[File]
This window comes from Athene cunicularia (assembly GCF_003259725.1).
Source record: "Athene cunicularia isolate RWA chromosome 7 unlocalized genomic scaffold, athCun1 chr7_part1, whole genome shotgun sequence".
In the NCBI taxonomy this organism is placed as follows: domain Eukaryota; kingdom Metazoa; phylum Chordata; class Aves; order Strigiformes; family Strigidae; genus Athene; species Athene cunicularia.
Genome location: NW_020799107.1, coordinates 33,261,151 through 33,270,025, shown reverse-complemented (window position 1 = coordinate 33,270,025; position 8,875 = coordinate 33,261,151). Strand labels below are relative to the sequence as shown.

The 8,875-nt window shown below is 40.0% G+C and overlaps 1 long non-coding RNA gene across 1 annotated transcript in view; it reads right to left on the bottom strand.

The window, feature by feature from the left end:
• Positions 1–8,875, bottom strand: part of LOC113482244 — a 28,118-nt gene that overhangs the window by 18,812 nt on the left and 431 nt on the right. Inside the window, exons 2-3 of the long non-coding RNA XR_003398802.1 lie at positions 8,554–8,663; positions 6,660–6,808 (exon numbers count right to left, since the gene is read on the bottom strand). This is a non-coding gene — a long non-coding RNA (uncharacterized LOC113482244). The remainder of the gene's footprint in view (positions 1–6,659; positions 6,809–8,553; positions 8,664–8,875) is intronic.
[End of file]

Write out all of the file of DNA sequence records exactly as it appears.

This window comes from Athene cunicularia (assembly GCF_003259725.1).
Source record: "Athene cunicularia isolate RWA chromosome 7 unlocalized genomic scaffold, athCun1 chr7_part1, whole genome shotgun sequence".
In the NCBI taxonomy this organism is placed as follows: domain Eukaryota; kingdom Metazoa; phylum Chordata; class Aves; order Strigiformes; family Strigidae; genus Athene; species Athene cunicularia.
Genome location: NW_020799107.1, coordinates 33,261,151 through 33,270,025, shown reverse-complemented (window position 1 = coordinate 33,270,025; position 8,875 = coordinate 33,261,151). Strand labels below are relative to the sequence as shown.

The 8,875-nt window shown below is 40.0% G+C and overlaps 1 long non-coding RNA gene across 1 annotated transcript in view; it reads right to left on the bottom strand.

The window, feature by feature from the left end:
• Positions 1–8,875, bottom strand: part of LOC113482244 — a 28,118-nt gene that overhangs the window by 18,812 nt on the left and 431 nt on the right. Inside the window, exons 2-3 of the long non-coding RNA XR_003398802.1 lie at positions 8,554–8,663; positions 6,660–6,808 (exon numbers count right to left, since the gene is read on the bottom strand). This is a non-coding gene — a long non-coding RNA (uncharacterized LOC113482244). The remainder of the gene's footprint in view (positions 1–6,659; positions 6,809–8,553; positions 8,664–8,875) is intronic.